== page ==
China Natural Resources Inc. (Public, NASDAQ:CHNR), China Mining Resources Group Ltd. (Public, HKG:0340) and Hunan Nonferrous Metals Corporation Ltd. (Public, HKG:2626) are companies that mine resources in China to help fuel the country’s 8% GDP growth. These companies supply their country’s need for natural resources and some have a place in their heart for community.
Natural resources are definitely abundant in China. These resources include; iron ore, coal, aluminum, natural gas, petroleum, magnetite, mercury, manganese, lead, tin, vanadium, molybdenum, uranium and much more. China is also one of the largest producers of zinc, antimony and tungsten. Molybdenum is a very import commodity because it has an extremely high melting point of 2,625°C. This is useful because it is used as an alloy agent in steel cast iron and super alloys. There are also few substitutes for molybdenum. The most profitable minerals to mine in China are probably natural gas and petroleum. These companies are proving that there is money to be made in feeding the dragon, and they are doing a fine job so far.
China Natural Resources is engaged in the exploration, processing and exploitation of minerals domestically and internationally. The company sells a wide range of natural resources with an emphasis on quality. CHNR has its headquarters in Shenzhen, China. The company supplies iron concentrate, zinc concentrate and micaceous iron oxide powder. CHNR shut down a copper smelting plant in Inner Mongolia that provided blister copper, silver, gold and sulfuric acid. The idea was to concentrate working capital on the more profitable core coal, iron and nonferrous metal mining business. The company is now concentrating heavily on exploration in order to ramp up production. China Natural Resources Inc. has a market cap of $235.19 million and their stock is currently valued at $10.35 per share.
China Mining Resources Group Ltd. Concentrates on mining and processing mainly molybdenum, copper, zinc and other metal products. The company is based in Harbin, Heilongjiang Province, PRC. Strangely enough, this company is also involved in the sale and cultivation of tea products. And by tea, I mean green tea, black tea, oolong tea and jasmine tea. The company enjoys its social responsibility to the well-being of the Hong Kong community. China Mining Resources Group makes sure to promote activities that emphasize their relationship with all of their stakeholders on economic, social and environmental issues. The company has spent RMB 1.17 million so far to rebuild two elementary schools that were destroyed by an earthquake. China Mining Resources Group Ltd. (Public, HKG:0340) has a market cap of $1.28 billion and their stock is currently valued at $0.208 per share.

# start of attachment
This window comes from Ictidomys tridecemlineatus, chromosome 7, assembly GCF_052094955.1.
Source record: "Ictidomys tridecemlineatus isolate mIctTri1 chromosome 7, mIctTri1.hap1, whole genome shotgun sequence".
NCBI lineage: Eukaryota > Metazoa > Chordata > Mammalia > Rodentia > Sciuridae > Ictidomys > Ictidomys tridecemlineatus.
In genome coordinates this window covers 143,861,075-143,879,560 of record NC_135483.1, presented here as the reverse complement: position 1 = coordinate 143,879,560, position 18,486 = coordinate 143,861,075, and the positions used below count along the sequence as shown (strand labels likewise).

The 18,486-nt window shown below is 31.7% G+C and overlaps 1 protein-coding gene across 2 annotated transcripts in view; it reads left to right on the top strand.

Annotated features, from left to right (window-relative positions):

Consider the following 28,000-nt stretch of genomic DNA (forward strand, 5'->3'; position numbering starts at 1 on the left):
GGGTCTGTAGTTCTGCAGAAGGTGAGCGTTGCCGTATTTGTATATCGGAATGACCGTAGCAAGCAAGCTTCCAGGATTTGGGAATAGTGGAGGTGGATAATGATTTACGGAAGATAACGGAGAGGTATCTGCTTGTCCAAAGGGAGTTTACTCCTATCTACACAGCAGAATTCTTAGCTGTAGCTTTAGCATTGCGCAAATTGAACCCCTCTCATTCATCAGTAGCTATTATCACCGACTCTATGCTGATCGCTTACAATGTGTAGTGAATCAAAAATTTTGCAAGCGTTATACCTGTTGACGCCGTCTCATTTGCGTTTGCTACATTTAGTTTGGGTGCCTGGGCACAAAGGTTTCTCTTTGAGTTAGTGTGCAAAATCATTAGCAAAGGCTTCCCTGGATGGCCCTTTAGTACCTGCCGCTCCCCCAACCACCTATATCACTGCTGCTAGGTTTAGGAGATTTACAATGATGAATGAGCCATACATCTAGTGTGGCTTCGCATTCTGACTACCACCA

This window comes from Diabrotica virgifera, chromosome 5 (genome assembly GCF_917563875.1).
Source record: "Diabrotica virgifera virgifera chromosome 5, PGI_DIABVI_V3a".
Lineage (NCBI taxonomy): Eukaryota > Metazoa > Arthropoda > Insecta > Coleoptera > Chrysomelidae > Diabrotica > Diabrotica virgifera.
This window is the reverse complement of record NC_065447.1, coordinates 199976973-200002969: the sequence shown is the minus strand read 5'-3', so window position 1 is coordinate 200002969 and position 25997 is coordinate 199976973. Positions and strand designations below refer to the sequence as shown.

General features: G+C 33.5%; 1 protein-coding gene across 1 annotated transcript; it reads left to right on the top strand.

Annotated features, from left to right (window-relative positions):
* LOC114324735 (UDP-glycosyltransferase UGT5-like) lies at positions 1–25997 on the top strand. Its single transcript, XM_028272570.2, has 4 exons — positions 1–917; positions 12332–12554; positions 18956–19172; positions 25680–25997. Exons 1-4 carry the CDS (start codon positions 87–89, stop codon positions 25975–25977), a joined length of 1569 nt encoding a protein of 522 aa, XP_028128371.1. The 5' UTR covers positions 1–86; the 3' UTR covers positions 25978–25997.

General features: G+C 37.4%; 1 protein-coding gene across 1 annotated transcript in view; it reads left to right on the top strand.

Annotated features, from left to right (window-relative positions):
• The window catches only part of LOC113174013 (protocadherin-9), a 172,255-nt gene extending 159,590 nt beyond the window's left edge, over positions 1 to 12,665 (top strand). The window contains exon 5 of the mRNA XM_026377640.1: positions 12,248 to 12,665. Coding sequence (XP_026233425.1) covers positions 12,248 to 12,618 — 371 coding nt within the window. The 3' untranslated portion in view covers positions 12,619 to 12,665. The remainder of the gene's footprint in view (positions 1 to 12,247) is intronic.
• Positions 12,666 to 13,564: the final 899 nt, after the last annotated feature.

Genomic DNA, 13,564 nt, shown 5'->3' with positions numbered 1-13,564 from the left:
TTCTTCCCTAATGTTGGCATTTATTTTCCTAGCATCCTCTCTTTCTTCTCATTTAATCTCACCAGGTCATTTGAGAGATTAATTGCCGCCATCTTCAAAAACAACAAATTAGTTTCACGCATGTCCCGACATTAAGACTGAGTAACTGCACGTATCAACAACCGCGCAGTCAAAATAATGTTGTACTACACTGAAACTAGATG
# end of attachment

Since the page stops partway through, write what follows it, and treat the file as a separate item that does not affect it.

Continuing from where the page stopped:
Hunan Nonferrous Metals Corporation Ltd. focuses on the production and sales of nonferrous metals. The company holds mining rights in Hunan Province to mine for lead, zinc, tungsten, antimony, bismuth and fluorite and is listed as one of the Top 500 China enterprises. Hunan Nonferrous is a service provider for many types of nonferrous metals and integrates smelting, R&D, mining and surveying into its operations. The company also owns “the fourth largest scheelite mine in the world”. The company has 10 subsidiaries and is striving to build a good international financial platform. To learn more about this company, visit their website, at http://www.hng.com.cn/English/Index.asp. Hunan Nonferrous Metals Corporation Ltd. (Public, HKG:2626) has a market cap of $9.39 billion and their stock is currently valued at $2.56.
These 3 companies are proving to be the backbone for the manufacturing capacity in China. It is because of their hard work and high output that China’s economy is allowed to grow so quickly. The technology that these companies are putting in place are shaping the way they will operate in the future. Without these vast resources, China could easily slip away from what it once had. The Japanese do not have very many resources on their islands, but their innovation and ingenuity allow them to prosper. The Chinese are in a better starting position with all of their resources. Natural resources will continue to be the backbone of the red dragon, at least until the economy reaches a point where it can cool down. Once this happens, post-industrialization needs are bound to erupt in China.
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